First look inside and where to sit on Avelo’s Boeing 737-800
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In case you missed it, there’s a brand-new airline in the U.S.
That’s Avelo Airlines, an ultra-low-cost discounter, with operations based in Burbank (BUR) near Los Angeles. On Wednesday, the carrier inaugurated service with just one route between BUR and Santa Rosa (STS) in California’s famed wine county.
Avelo plans to quickly ramp up its operations, growing to 11 routes on the West Coast, including many markets like Arcata/Eureka, California (ACV) and Pasco, Washington (PSC), that the carrier believes are underserved.
Avelo’s fleet consists of three Boeing 737-800 aircraft, as well as three smaller 737-700s that are currently being retrofitted in San Bernardino.
As you’d expect for a budget carrier, the 737s are configured in a super-dense configuration. Here’s a look inside — and a guide on where to sit when flying on Avelo’s Boeing 737-800.
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Overview of Avelo’s Boeing 737-800
Avelo’s 737-800 has 189 coach seats spread across 32 rows.
Most seats have a measly 29 inches of pitch, making it a tight squeeze for just about any adult. For context, the same plane flying for Southwest is outfitted in an all-coach configuration with 175 seats.
The seats themselves are Acro Series 6, which feature a built-in curve around the hip level for two additional inches of knee space.
Despite these so-called improvements, I’d personally avoid these seats entirely for flights longer than two hours. They’re both tight and poorly padded.
Fortunately, most of Avelo’s routes are currently blocked for under two hours. Plus, with fares starting at just $19, I’d even consider doing it again — for a short hop.
If you’re looking for some more space, there are 60 extra-legroom seats located in the forward section of the cabin, spanning rows 1 to 8 and 22 to 24, as well as the exit rows 20 and 21.
These can be purchased for $15 and up. Extra-legroom seats sport between 32 and 35 inches of pitch, offering a much more comfortable ride.
All seats are just 17 inches wide, making for one of the tightest configurations in the skies.
Currently, all seats recline, except for those in the exit row and last row. But that won’t be the case for much longer.
Andrew Levy, Avelo’s founder and CEO, told TPG that the current plan is to lock the seats in a pre-reclined position to avoid making it an extra-tight squeeze for those trying to get up during the flight.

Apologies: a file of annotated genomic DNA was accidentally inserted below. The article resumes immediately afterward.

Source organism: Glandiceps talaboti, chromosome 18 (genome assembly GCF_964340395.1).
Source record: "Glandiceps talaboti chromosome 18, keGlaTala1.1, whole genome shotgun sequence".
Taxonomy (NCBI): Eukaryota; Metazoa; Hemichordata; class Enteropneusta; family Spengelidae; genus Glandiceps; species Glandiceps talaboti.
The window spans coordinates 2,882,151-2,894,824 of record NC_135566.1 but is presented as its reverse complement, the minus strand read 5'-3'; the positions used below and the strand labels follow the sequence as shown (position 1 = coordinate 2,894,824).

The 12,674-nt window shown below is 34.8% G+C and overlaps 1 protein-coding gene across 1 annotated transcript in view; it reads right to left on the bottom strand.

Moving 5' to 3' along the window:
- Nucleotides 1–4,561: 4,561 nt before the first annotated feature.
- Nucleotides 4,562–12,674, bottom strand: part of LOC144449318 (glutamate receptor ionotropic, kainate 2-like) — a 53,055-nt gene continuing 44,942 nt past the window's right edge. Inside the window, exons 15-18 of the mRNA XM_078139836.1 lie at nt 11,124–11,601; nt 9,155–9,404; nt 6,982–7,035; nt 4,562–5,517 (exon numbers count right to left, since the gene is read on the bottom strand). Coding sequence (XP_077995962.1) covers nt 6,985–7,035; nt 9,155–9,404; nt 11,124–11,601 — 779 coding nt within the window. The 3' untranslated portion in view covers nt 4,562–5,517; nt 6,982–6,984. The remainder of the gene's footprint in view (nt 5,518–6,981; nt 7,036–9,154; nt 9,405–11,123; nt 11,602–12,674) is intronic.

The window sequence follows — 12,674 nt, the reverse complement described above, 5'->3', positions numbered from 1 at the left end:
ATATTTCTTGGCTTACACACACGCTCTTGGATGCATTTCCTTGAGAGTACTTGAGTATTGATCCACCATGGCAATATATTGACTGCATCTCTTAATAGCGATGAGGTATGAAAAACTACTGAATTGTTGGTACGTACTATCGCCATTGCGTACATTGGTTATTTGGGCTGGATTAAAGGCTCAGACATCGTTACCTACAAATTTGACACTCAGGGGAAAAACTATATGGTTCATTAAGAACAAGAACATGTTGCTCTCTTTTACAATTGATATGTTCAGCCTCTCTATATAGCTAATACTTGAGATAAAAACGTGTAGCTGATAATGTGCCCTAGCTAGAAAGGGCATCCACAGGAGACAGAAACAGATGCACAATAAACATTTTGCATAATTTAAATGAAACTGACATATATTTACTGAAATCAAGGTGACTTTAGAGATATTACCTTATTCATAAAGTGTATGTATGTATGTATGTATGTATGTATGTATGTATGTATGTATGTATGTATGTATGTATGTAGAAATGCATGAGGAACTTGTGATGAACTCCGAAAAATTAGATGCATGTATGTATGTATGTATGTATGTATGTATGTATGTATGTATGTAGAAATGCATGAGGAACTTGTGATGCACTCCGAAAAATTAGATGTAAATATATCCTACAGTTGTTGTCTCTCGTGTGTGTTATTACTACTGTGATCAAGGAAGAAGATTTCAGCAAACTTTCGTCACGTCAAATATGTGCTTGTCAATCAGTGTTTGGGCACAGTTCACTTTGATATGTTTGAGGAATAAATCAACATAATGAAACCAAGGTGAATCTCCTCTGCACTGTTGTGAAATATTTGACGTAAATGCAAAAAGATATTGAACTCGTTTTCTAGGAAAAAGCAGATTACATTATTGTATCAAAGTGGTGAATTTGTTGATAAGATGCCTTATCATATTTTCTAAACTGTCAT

Levy noted that they’re still considering keeping the recline option for the extra-legroom seats, and no final decision has been made yet.
Aisle armrests can be raised or lowered, but those in the window are fixed in the downright position.
Since Avelo doesn’t offer any inflight entertainment or power outlets, there’s nothing blocking the under-seat storage, giving you the (much-needed) opportunity to stretch your legs.
There’s a single mesh seat-back pocket that’s quite flimsy, so don’t expect to store more than a magazine or water bottle there. Instead, you could put a laptop or iPad in the seat’s built-in literature pocket.
Tray tables measure 17 inches wide and 7.5 inches long, which is definitely too small for a 13-inch (or larger) laptop. After all, my 11-inch iPad Pro barely fit.
Avelo charges $35 for full-size carry-on bags, so there should be no problem finding overhead bin space if you decide to bring a rollaboard.
There are three lavatories on Avelo’s 737s, one in the front, and two in the back.
Where to sit on Avelo’s 737-800
If you want the best seat in the house, you’ll want to select seat 1A, 1B or 1C. These bulkhead seats don’t have a partition in front of them, meaning that you’ll have tons of space for your feet.
The port side bulkhead — seats 1D, 1E and 1F — also sports tons of legroom, but note that there’s a galley wall in front.
Also, all bulkhead armrests are fixed in place, cutting into the already tight 17 inches of width.
The exit rows (20 and 21) are also a great option for additional legroom. They offer 38 inches of pitch.
The remaining extra-legroom seats have varying amounts of pitch, depending on the side of the aircraft and row number.
Fortunately, I was carrying a tape measure, so I compiled the following chart of pitch measurements.
|Row||Port side||Starboard side|
|Row 2||31 inches||35 inches|
|Row 3||32 inches||35 inches|
|Row 4||32 inches||35 inches|
|Row 5||32 inches||34 inches|
|Row 6||29 inches (standard)||34 inches|
|Row 7||29 inches (standard)||32 inches|
|Row 8||29 inches (standard)||32 inches|
|Row 22||32 inches||32 inches|
|Row 23||32 inches||32 inches|
|Row 24||32 inches||32 inches|
All the remaining seats, except for the aforementioned bulkhead Row 1, have just 29 inches of pitch.
As for what to avoid, steer clear of the last row (37). The proximity to the lavatories could be bothersome, and the galley wall might make you feel claustrophobic.
Also, row 12 has missing windows, so if you’re after the perfect “Wing View Wednesday” shot, you’ll want to sit elsewhere.
Avelo’s Boeing 737s are outfitted in one of the tightest configurations in the industry.
For now, most of the carrier’s routes are shorter than two hours, meaning that you won’t be cramped for too long.
Then, when you land, you’ll likely be happy that you saved some money on your vacation. For now, one of Avelo’s biggest selling points is fares that start at just $19.
All photos by Zach Griff/The Points Guy
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